Meningococcal infections tends to occur in winter and early spring. The infections of group B, C, Y of meningococci may occur sporadically, but group A, C usually as epidemics.
The infections of H. influenzae type b , tending to peak in winter , occur primarily in infants 2 month to 2 year of age ;50% of cases occur in the 1 st year of life.
Streptococcus pneumoniae types 1,3,6,7,14,17,18,19,21and 23, may result in purulentt meningitis, peaking in winter .
[Pathogenesis and Pathology]
Purulent meningitis mostly results from hematogenous dissemination of bacteria from a distant site of infection (such as upper respiratory tract infection). The bacteria colonizing respiratory tract attach to epithelial cells, then breach the mucosa and enter the circulation. After entering the circulation, the bacteria may survive in the bloodstream owing to the bacterial capsules that interfere with opsonic phagocytosis. An absence of preformed IgM or IgG anticapsular antibodies in nonimmune hosts, and various deficiencies of components of the complement or properdin system in immunodeficient patients also reduce phagocytosis. After entering to the CSF through the choroid plexus of the lateral ventricles and the meninges, bacteria circulate to the subarachnoid space and then multiply rapidly.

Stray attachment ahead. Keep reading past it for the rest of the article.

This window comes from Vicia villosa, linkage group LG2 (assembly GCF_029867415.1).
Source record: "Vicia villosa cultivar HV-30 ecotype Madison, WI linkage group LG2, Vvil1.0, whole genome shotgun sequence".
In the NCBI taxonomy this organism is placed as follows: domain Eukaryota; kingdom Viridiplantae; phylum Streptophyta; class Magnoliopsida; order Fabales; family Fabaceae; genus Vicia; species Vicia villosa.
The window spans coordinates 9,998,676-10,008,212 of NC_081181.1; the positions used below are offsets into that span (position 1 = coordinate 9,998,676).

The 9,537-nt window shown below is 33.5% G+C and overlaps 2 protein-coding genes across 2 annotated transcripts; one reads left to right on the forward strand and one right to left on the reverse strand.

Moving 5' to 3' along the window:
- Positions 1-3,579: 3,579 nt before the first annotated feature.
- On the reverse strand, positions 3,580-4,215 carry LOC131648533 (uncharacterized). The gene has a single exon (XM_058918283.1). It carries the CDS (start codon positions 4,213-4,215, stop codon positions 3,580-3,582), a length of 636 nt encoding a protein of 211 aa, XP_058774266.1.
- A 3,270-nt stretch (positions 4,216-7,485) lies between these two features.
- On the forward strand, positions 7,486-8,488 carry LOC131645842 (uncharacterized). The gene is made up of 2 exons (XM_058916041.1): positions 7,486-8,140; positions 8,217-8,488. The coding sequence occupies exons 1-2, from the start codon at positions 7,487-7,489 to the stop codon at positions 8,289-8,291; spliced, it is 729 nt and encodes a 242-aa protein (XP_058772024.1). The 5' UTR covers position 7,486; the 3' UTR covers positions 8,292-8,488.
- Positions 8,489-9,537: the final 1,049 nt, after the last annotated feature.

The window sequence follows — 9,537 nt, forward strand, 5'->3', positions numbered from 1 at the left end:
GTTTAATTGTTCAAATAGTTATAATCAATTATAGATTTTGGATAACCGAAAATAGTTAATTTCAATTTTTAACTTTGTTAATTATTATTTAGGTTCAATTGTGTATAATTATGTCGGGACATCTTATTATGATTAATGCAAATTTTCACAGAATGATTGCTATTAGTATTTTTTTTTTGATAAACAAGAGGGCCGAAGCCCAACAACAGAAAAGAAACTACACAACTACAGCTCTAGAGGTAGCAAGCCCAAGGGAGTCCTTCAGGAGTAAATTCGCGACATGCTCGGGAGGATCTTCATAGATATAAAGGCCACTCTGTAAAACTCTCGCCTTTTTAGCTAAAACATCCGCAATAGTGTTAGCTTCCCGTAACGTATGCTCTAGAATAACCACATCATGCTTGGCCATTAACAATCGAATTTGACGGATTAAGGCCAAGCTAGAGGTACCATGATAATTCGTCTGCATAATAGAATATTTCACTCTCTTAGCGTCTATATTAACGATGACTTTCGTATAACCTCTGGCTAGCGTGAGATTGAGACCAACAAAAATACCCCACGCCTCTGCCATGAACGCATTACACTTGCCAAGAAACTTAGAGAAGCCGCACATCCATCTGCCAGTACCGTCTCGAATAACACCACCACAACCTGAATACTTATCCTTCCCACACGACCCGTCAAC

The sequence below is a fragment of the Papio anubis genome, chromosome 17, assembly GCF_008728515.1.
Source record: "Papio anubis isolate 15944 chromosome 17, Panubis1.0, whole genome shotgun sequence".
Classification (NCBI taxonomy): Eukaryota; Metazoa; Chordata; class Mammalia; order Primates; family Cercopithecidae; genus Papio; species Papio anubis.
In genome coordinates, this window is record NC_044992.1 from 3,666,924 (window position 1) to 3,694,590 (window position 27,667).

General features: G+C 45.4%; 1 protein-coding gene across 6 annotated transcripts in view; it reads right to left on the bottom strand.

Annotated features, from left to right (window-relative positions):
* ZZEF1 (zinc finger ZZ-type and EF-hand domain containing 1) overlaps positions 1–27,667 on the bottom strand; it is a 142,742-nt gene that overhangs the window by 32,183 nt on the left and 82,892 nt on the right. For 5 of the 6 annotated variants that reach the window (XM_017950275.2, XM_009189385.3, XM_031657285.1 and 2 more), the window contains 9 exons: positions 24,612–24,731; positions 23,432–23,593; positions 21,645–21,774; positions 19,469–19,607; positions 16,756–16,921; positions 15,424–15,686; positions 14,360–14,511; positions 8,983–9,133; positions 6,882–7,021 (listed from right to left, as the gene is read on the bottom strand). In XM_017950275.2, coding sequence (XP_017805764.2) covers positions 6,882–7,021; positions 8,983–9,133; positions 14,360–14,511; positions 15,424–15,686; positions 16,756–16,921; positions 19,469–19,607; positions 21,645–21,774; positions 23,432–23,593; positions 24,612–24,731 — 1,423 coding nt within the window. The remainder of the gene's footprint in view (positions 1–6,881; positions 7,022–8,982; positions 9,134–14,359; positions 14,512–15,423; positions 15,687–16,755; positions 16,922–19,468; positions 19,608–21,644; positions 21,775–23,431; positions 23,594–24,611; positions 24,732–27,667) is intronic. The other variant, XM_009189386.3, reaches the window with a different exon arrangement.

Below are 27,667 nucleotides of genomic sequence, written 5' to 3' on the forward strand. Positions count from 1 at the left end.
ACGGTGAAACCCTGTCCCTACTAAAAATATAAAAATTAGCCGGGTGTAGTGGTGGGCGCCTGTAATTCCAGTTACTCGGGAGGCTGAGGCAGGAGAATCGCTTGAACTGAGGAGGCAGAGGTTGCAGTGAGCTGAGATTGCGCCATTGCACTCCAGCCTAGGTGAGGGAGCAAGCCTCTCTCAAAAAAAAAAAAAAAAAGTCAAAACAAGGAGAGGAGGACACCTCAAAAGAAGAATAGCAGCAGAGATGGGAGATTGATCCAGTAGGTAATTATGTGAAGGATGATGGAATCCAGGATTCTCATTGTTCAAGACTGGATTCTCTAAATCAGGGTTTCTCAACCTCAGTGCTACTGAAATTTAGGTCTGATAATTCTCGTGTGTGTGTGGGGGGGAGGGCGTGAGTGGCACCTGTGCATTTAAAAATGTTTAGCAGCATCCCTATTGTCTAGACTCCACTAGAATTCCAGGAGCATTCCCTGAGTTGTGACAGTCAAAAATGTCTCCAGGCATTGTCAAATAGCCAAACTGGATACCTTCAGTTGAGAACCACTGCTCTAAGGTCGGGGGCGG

As bacteria invasion and multiply, a meningeal exudate of varying thickness may be distributed around the cerebral veins, venous sinuses, convexity of the brain, and cerebellum and in the sulci, sylvian fissures, basal cisterns, and spinal cord. Subdural effusions and, rarely, empyema and ventriculitis may be present. Perivascular inflammatory infiltrates may also be present. Vascular and parenchymal cerebral changes characterized by polymorphonuclear infiltrates extending to the subintimal region of the small vascula, vasculitis, thrombosis of small cortical veins, and necrotizing arteritis. The vascular occlusion from inflammation, vasospasm, and thrombosis may result in cerebral infarction and neural cell death.
1. onset The onset of acute meningitis has two patterns: ① Less common but more drastic presentation is sudden onset with rapidly progressive manifestations of shock, purpura, disseminated intravascular coagulation (DIC) and reduced levels of consciousness, frequently resulting in death within 24 hours. ② More often, meningitis is preceded by several days of upper respiratory tract or gastrointestinal symptoms, followed by nonspecific signs of CNS infection such as increasing lethargy and irritability .